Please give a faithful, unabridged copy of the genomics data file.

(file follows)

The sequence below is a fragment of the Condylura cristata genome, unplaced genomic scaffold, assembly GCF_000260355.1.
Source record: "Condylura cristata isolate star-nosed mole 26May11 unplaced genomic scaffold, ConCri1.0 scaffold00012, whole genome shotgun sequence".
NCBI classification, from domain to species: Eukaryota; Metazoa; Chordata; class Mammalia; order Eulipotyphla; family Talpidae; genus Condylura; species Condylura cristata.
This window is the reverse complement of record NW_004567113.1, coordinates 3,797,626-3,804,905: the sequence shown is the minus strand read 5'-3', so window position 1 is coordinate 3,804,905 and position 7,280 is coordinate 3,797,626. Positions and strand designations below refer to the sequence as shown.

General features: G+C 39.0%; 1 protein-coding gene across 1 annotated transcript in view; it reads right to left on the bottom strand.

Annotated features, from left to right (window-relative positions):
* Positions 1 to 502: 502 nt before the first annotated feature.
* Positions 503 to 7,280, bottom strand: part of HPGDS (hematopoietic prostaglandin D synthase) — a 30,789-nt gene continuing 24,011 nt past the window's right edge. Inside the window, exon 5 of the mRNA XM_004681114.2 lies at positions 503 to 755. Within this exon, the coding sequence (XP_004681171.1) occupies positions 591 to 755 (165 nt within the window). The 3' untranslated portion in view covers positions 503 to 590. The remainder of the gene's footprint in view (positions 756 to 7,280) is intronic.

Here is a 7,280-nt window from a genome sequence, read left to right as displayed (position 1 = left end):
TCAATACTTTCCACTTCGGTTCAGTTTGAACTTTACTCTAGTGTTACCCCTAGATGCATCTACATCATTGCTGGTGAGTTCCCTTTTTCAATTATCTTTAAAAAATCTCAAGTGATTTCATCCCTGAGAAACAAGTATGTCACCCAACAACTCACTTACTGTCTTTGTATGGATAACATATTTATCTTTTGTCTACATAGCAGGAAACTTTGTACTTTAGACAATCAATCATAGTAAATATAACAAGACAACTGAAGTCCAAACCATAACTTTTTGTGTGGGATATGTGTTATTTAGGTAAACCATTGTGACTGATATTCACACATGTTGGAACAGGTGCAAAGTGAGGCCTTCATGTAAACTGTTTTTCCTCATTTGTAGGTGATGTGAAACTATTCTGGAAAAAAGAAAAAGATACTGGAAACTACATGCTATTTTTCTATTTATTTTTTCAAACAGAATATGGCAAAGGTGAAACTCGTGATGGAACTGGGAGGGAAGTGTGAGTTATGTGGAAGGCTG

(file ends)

The sequence below is a fragment of the Condylura cristata genome, unplaced genomic scaffold, assembly GCF_000260355.1.
Source record: "Condylura cristata isolate star-nosed mole 26May11 unplaced genomic scaffold, ConCri1.0 scaffold00012, whole genome shotgun sequence".
NCBI classification, from domain to species: Eukaryota; Metazoa; Chordata; class Mammalia; order Eulipotyphla; family Talpidae; genus Condylura; species Condylura cristata.
This window is the reverse complement of record NW_004567113.1, coordinates 3,797,626-3,804,905: the sequence shown is the minus strand read 5'-3', so window position 1 is coordinate 3,804,905 and position 7,280 is coordinate 3,797,626. Positions and strand designations below refer to the sequence as shown.

General features: G+C 39.0%; 1 protein-coding gene across 1 annotated transcript in view; it reads right to left on the bottom strand.

Annotated features, from left to right (window-relative positions):
* Positions 1 to 502: 502 nt before the first annotated feature.
* Positions 503 to 7,280, bottom strand: part of HPGDS (hematopoietic prostaglandin D synthase) — a 30,789-nt gene continuing 24,011 nt past the window's right edge. Inside the window, exon 5 of the mRNA XM_004681114.2 lies at positions 503 to 755. Within this exon, the coding sequence (XP_004681171.1) occupies positions 591 to 755 (165 nt within the window). The 3' untranslated portion in view covers positions 503 to 590. The remainder of the gene's footprint in view (positions 756 to 7,280) is intronic.

Here is a 7,280-nt window from a genome sequence, read left to right as displayed (position 1 = left end):
TCAATACTTTCCACTTCGGTTCAGTTTGAACTTTACTCTAGTGTTACCCCTAGATGCATCTACATCATTGCTGGTGAGTTCCCTTTTTCAATTATCTTTAAAAAATCTCAAGTGATTTCATCCCTGAGAAACAAGTATGTCACCCAACAACTCACTTACTGTCTTTGTATGGATAACATATTTATCTTTTGTCTACATAGCAGGAAACTTTGTACTTTAGACAATCAATCATAGTAAATATAACAAGACAACTGAAGTCCAAACCATAACTTTTTGTGTGGGATATGTGTTATTTAGGTAAACCATTGTGACTGATATTCACACATGTTGGAACAGGTGCAAAGTGAGGCCTTCATGTAAACTGTTTTTCCTCATTTGTAGGTGATGTGAAACTATTCTGGAAAAAAGAAAAAGATACTGGAAACTACATGCTATTTTTCTATTTATTTTTTCAAACAGAATATGGCAAAGGTGAAACTCGTGATGGAACTGGGAGGGAAGTGTGAGTTATGTGGAAGGCTG